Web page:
While IV30™ is the forward looking risk, HV20™ is the realized (backward looking) stock movement.  HV (historical volatility) is measured in trading days, so we use HV20™ (20 days) as the closest comparison to IV30™ (30 calendar days which is ~22 trading days).  Just for the record, if you got that, you know more than half the professional option traders in the world (where IV30™ and HV30™ are usually compared). Trust me, I made option markets on NYSE ARCA and CBOE, this still hasn't filtered into the consciousness.

What Does this Chart Show?
We can see that as the forward looking volatility (red curve) has dropped in TSLA, the actual realized volatility (blue curve) has gapped up.

IV30™: 38.5% (red curve)
HV20™: 55.8% (blue curve)

Now, yes, a part of that elevated HV20™ is b/c of the earnings drop (it's a 20-day moving average which is sensitive to single day swings).  But how about this:

HV30™: 55.2%
HV60 ™: 51.2%
HV180™: 61.4%

So, on any measure 20-days or more, the actual realized volatility of TSLA is larger than what the option market reflects for the next 30 days.  In fact, the HV180™ covers 180 trading days, which is about 9-months, and that level is the highest of them all.  So, one could argue, the "equilibrium" long-term realized volatility for TSLA is ~61%.


Why does the option market reflect brand new lows in short-term stock movement for TSLA?  Is this a calm time?  Are we now at equilibrium?  We won't know for a month, but one thing is absolutely for certain:

The option market reflects less risk in TSLA now than it has at any point in the last year.

Finally, the Options Tab is included below.

Provided by Livevol

The great thing about options is that the prices reflect a clear and absolute price range "guess" for a time period.

Using the Jun $205 strike straddle, the option market prices a range of [$187.20, $222.80] by the end of trading on Jun 20th.

  • If you believe the stock will be outside that range on expiry or any date before then, then you think the volatility is too low.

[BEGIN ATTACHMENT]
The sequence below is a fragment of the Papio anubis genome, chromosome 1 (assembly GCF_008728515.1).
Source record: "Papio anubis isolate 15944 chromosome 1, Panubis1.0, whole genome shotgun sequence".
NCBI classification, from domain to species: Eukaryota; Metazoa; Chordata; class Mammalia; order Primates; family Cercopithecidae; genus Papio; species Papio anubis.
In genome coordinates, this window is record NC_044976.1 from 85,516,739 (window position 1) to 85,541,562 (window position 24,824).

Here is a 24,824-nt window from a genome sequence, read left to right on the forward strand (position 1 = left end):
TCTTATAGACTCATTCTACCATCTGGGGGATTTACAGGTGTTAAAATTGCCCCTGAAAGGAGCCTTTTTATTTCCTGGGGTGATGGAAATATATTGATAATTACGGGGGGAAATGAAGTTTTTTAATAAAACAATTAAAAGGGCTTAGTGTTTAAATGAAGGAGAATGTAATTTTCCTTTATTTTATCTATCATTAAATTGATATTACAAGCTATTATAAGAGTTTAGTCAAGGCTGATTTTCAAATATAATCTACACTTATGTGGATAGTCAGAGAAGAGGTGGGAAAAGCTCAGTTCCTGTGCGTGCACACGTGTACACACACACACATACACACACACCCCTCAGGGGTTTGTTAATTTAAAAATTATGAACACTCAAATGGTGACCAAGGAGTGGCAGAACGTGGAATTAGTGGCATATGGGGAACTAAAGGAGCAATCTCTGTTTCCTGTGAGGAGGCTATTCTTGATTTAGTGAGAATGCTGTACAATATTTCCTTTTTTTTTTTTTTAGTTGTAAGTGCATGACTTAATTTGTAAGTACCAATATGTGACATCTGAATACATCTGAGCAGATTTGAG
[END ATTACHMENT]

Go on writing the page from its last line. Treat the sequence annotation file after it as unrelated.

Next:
• If you believe that range is too wide, and that the stock will definitively be in that range on expiration, then you think volatility is too high.
  • If you're not sure, and can make an argument for either case, then you think volatility is priced just about right.

This is trade analysis, not a recommendation.

Legal Stuff:
Options involve risk. Prior to buying or selling an option, an investor must receive a copy of Characteristics and Risks of Standardized Options. Investors need a broker to trade options, and must meet suitability requirements.

The information contained on this site is provided for general informational purposes, as a convenience to the readers. The materials are not a substitute for obtaining professional advice from a qualified person, firm or corporation. Consult the appropriate professional advisor for more complete and current information. I am not engaged in rendering any legal or professional services by placing these general informational materials on this website.

I specifically disclaim any liability, whether based in contract, tort, strict liability or otherwise, for any direct, indirect, incidental, consequential, or special damages arising out of or in any way connected with access to or use of the site, even if I have been advised of the possibility of such damages, including liability in connection with mistakes or omissions in, or delays in transmission of, information to or from the user, interruptions in telecommunications connections to the site or viruses.

I make no representations or warranties about the accuracy or completeness of the information contained on this website. Any links provided to other server sites are offered as a matter of convenience and in no way are meant to imply that I endorse, sponsor, promote or am affiliated with the owners of or participants in those sites, or endorse any information contained on those sites, unless expressly stated.

No comments:

Post a Comment